Adding a Code Repo to the Blog

By Adrian | January 30, 2019

Now that I’ve established the blog, I would like to proof of concept a Continuous Integration, Continuous Deployment (CI-CD) pipeline for it. Its something that I know I will be able to utilise in the future and its a valuable skill to be across given that my line of work does include automation and scripting for both personal and professional reasons.

Having the code stored in a git repository is the first step to this. It will allow me to have a backup copy of the site and also track changes. Should I not be connected to my developer PC, I can simply use git to clone the repository and continue working. While I will need to figure out the “CD” part of the equation, I’m certain there are write ups about this and it gives me a chance to play around with more AWS services. Another blog entry right there ;-)

Firstly create an account with your repository of choice. For example Azure Dev Ops or Github will do the trick, but there are plenty of other free and paid for git repository providers out there. AWS have a service called CodeCommit but there is a monthly fee attached to this service. Seeing as I only require a git repository and not anything more I went with Private Github Repo (these used to be a pay for service up until recently.) create-github-repo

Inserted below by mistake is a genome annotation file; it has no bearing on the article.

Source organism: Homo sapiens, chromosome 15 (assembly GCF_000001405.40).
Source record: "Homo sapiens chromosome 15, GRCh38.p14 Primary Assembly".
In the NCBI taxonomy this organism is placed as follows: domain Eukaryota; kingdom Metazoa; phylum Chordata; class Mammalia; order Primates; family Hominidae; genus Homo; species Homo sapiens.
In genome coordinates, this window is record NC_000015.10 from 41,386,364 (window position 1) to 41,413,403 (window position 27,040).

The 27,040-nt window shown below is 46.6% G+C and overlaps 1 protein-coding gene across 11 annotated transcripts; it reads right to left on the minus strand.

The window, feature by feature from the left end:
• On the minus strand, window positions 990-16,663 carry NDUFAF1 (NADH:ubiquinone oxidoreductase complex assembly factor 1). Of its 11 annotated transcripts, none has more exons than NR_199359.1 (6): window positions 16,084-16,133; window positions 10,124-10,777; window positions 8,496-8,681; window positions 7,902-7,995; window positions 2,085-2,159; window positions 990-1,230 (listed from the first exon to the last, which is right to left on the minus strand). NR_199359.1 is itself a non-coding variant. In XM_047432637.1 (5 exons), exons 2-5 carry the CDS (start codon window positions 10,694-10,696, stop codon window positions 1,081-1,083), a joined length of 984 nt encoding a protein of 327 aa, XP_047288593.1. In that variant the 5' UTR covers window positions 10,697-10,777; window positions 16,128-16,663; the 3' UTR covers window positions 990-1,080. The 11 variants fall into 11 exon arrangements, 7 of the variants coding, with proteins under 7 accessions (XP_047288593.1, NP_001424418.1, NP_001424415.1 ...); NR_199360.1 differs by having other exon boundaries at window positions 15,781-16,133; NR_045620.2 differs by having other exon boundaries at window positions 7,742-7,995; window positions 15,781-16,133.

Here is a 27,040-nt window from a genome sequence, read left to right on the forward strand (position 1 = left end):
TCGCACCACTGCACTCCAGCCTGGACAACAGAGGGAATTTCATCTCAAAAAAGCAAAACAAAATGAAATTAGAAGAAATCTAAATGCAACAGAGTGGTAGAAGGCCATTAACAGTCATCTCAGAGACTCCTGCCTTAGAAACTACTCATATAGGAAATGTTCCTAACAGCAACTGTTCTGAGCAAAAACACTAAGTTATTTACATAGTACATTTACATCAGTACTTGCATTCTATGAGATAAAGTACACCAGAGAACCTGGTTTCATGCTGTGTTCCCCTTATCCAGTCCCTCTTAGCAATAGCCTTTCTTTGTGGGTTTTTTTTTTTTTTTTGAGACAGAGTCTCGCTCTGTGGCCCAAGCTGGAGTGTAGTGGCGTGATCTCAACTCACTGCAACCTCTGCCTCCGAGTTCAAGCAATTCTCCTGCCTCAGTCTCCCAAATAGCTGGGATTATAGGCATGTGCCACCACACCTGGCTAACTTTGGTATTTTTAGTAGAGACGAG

After the repository has been setup, I need to configure my developer PC. Having git installed is a pre-requisite for the rest of the steps and I currently use Visual Studio Code as my IDE of choice which has a tonne of integration with git already.

In the folder where the “public” part of the site is being housed run the following command

# Initialise the repository
git init

# Add the current files into the local staging area
git add .

# Confirm the files are in the staging area
git status

# Commit the added files with a message
git commit -m "Initial Commit"

# Add in the remote repository
git remote add origin<your-github-acct>/blog.git

# Confirm the remote repository has been set
git remote -v

# Push the files to the remote repository
git push origin master

Now when Hugo rebuilds the static website the “Public” folder will be rewritten and we can use the git lifecycle to keep the backup up to date. This can be included in our Hugo build script.

git add .
git commit -m "Autoupdate"
git push

And from now on I can simply use the git add -> git commit -> git push cycle.